Missing girl, 4, found dead in creek identified after 62 years

Police have identified a four-year-old girl whose burned body was found in a creek in the Arizona desert over 60 years ago.

The girl was identified as Sharon Lee Gallegos, who hasn't been seen after she was allegedly abducted from her grandmother's house in Alamogordo, New Mexico, on July 21, 1960.

A body of a small child was found in Arizona ten days after her disappearance, although technology was not sophisticated enough at the time to identify them, with the remains dubbed 'Little Miss Nobody'.

Initially, the FBI concluded the remains weren't Sharon Lee Gallegos due to the clothing she was found in and a mismatched footprint, however, DNA analysis later proved that it was.

The four-year-old girl, identified as Sharon Lee Gallegos went missing in July, 1960.
Sharon Lee Gallegos went missing in July, 1960. Source: Facebook/ Yavapai County Sheriff's Office

The Yavapai County Sheriff's Office in Arizona, the National Center for Exploited and Missing Children and National Missing and Unidentified Persons System have spent decades attempting to identify the remains which remained a mystery— until now.

The case went cold until 2015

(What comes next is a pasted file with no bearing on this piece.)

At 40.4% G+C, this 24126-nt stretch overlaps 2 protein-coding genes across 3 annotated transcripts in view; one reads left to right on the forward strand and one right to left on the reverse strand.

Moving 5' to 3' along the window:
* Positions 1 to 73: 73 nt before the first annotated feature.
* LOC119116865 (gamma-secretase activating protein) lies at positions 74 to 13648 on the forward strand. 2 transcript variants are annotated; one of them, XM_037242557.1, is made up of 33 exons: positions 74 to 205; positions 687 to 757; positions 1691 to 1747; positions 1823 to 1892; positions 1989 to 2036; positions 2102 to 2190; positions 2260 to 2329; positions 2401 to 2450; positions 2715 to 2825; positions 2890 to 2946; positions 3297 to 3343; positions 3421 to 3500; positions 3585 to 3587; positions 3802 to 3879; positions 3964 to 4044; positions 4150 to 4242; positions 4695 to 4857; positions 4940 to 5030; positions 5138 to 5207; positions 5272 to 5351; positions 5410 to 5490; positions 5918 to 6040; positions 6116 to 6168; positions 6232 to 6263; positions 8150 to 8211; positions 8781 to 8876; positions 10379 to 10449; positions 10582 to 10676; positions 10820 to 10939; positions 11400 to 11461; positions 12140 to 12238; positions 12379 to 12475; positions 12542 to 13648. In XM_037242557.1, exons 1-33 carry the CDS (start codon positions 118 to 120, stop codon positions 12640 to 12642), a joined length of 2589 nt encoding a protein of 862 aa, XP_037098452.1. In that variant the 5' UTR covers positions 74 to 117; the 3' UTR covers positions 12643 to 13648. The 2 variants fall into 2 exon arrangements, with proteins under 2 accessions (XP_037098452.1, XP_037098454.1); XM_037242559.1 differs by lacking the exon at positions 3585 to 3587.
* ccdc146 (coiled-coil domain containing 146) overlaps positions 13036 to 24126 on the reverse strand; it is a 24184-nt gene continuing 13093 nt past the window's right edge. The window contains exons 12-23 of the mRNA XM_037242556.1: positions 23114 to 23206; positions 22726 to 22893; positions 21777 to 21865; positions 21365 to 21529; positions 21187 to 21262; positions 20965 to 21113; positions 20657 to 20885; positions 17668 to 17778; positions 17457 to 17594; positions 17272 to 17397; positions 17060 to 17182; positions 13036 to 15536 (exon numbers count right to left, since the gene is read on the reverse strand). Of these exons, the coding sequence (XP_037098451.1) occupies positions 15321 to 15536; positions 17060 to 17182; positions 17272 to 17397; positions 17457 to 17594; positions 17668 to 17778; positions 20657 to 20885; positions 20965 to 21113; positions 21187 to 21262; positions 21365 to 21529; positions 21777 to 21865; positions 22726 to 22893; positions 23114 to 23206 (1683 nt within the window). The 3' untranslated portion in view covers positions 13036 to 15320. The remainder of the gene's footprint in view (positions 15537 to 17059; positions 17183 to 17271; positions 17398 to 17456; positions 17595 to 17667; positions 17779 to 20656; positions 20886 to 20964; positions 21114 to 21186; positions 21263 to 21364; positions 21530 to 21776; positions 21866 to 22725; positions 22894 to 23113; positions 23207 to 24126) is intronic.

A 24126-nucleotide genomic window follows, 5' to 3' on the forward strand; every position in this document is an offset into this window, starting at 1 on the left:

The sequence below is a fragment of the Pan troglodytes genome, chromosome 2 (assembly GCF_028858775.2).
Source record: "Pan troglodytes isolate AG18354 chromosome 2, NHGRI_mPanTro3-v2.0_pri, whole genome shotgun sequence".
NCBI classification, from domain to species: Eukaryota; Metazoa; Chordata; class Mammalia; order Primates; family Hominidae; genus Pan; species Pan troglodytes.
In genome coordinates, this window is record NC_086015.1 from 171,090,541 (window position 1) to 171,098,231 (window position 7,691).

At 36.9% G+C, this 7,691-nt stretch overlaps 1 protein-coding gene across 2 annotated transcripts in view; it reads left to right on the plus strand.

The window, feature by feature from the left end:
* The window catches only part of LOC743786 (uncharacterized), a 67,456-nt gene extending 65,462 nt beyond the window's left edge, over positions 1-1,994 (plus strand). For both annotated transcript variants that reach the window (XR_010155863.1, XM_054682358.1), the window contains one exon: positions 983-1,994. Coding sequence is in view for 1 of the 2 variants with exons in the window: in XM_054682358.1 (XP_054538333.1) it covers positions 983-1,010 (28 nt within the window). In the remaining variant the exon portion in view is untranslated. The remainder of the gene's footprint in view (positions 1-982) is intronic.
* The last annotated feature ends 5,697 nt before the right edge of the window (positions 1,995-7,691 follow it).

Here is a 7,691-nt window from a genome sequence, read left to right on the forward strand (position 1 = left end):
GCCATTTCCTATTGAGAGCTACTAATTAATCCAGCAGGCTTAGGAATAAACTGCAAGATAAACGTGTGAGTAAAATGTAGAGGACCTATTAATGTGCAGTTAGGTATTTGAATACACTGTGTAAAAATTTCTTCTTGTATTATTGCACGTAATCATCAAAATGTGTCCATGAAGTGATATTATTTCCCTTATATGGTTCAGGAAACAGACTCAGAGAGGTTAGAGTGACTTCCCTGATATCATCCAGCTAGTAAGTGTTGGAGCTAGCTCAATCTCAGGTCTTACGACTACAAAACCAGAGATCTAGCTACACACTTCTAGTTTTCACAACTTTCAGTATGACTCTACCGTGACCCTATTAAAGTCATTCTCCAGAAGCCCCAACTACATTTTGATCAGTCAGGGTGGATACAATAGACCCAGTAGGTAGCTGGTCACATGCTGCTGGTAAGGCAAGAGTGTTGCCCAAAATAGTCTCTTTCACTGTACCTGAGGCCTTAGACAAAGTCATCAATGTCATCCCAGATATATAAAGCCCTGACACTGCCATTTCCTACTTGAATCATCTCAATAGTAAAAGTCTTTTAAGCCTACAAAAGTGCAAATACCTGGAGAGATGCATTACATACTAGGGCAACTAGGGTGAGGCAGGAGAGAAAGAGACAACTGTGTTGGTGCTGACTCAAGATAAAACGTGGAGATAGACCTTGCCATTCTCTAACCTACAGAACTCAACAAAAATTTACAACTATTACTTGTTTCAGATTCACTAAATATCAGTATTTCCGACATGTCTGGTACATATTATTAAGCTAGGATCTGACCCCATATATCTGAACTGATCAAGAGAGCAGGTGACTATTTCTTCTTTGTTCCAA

The case of the missing girl went cold until 2015 when Yavapai Police and Colorado cold case investigators exhumed the remains found in the desert in hope of identifying who they belonged to.

Officials used DNA analysis to compare the remains with DNA obtained from living relatives of Sharon Lee Gallegos.

A link was still not able to be made between the remains and the missing child until 2021, when the Yavapai Police were put in touch with Othram— a specialised lab that uses advanced genome sequencing technology to identify remains — confirming in February 2022 the remains were Sharon Lee Gallegos.

The case of 'Little Miss Nobody' was solved after 62 years.
An image of what 'Little Miss Nobody' was believed to have looked like. Source: National Center for Missing and Exploited Children

Sharon Lee Gallegos' family is 'grateful' for closure

The Yavapai County Sheriff’s Office held a press conference on Tuesday (local time) to officially announce the identity of the 'Little Miss Nobody'.

"In 1960, people had no idea that DNA would even be a technology," Sheriff David Rhodes told reporters.

"They wouldn't even know what to call it. It didn't exist. But somehow, some way, they did enough investigation to preserve, to document, to memorialise — all the things that needed to occur so that someday we could get to this point."

Sharon’s nephew Ray Chavez attended the press conference, thanking the police for their efforts and saying his family is"grateful" to finally have answers.

“We want to thank the people of Prescott for taking care of my aunt for 62 years," he said. "Thank you for keeping her safe."

Sheriff Rhode said they're honoured to have solved the mystery and give 'Little Miss Nobody' a name,

“We are honoured to have solved the mystery of the little girl from the desert, and hope through the continued work of our detectives, volunteers and outside partners, to bring the same closure to other families of cold case victims," he said.

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